How does the mass of the car affect the speed and force of the car? Middle School students discover the relevance for math to race car driving
More than 500 middle school students from eight San Bernardino County school districts were inspired to put their mathematics and science skills to use at the second Mathematics & Science Day at the Auto Club Speedway in Fontana March 25, 2011.
The all day student event included math and science labs on speed, acceleration, mass, force, and friction. Students had an opportunity to hear and learn from:
Students also watched the movie "NASCAR: The IMAX Experience" to learn more about the history and science of NASCAR racing. The event was led by the Auto Club Speedway, the Alliance for Education and the Science, Environmental Education and Service Learning Programs.
We would love to get your students involved in the Mathematics and Science Day, and the many other STEM related events led by the Alliance for Education. Contact us here and we will work to inspire your students through hands-on learning opportunities!
If you've taught for any length of time, it's certain that you've heard this question: "When are We EVER going to have to use this?" Here's a great answer from an educator.
"Beats me," I usually answer. "You can't even tell me definitively what you'll be doing next month, forget about four years from now. How can I definitively say when or whether you'll use THIS? All I can say is that it is useful in certain situations (the word problems in this section are limited versions of the same problems some people face daily), useful as mathematical development for later work (which may be a prerequisite for the course or job you really wanted) or is mental development to expand your brain beyond the limited understanding and very limited world-view you currently have. I'm not being critical here — you really have no experience at life. How could you possibly know the utility of everything you're learning?"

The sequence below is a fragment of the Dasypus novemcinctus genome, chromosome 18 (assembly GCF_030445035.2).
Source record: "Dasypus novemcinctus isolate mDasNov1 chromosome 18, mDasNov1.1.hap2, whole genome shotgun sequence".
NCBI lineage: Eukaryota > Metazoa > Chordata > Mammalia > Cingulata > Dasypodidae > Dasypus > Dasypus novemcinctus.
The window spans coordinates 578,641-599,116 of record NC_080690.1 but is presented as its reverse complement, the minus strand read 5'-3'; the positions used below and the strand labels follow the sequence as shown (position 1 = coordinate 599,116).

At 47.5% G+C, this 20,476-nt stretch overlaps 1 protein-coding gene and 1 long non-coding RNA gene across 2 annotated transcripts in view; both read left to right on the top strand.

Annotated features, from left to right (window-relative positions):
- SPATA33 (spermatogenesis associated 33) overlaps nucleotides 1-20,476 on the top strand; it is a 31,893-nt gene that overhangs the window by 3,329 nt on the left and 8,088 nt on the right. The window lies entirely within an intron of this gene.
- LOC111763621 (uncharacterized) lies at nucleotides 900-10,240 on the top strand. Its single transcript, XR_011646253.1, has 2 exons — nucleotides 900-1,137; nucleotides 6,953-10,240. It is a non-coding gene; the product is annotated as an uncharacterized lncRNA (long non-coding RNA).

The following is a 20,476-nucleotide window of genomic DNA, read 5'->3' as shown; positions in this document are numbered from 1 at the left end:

"You have millions of possibilities ahead of you, thousands of doors along this hallway you call life. Writing ability will unlock many of them, artistic ability others, mathematical ability many more. Some may require that you speak English well — certainly 95% of the jobs in this country do. Some will require a little of everything. Each of these doors is along a different stretch of hallway, sort of like that fractal tree over to the right. Each educational decision you make takes you down one branch or another, closing off some possibilities and making others available. To switch from one branch of the tree to another may require a little backtracking to pick up things that you could be learning now. I have no idea which doors will interest you so I have to lay a very broad groundwork and push you in directions you may not immediately see any need for. You have to trust that, over the course of many years and many students, I have a good sense of what you might need and of what you may find interesting after we're done."
"How do I know this? I talk to my students after they graduate. They tell me what they found useful or pointless. I get all kinds of stories about topics that we covered here that directly applied to something they were working on, stories about being the only one who really understood something the professor was trying to say. There aren't many complaints that we spent too much time on a topic they never saw again."
"If there is ever a commonality in the comments of returning graduates, it's this: 'I never imagined that THAT would be useful. I was surprised when it showed up. So was the professor — he was grateful SOMEONE knew about it.' So, next time your students ask the question, there's an answer that opens your students possibilities, dreams and potentials.
The Alliance for Education continues to partner with schools and districts to help provide real world examples of relevance. If you're looking for ways to integrate relevance and generate engagement with your students, check out the Alliance's ABLE videos and resources.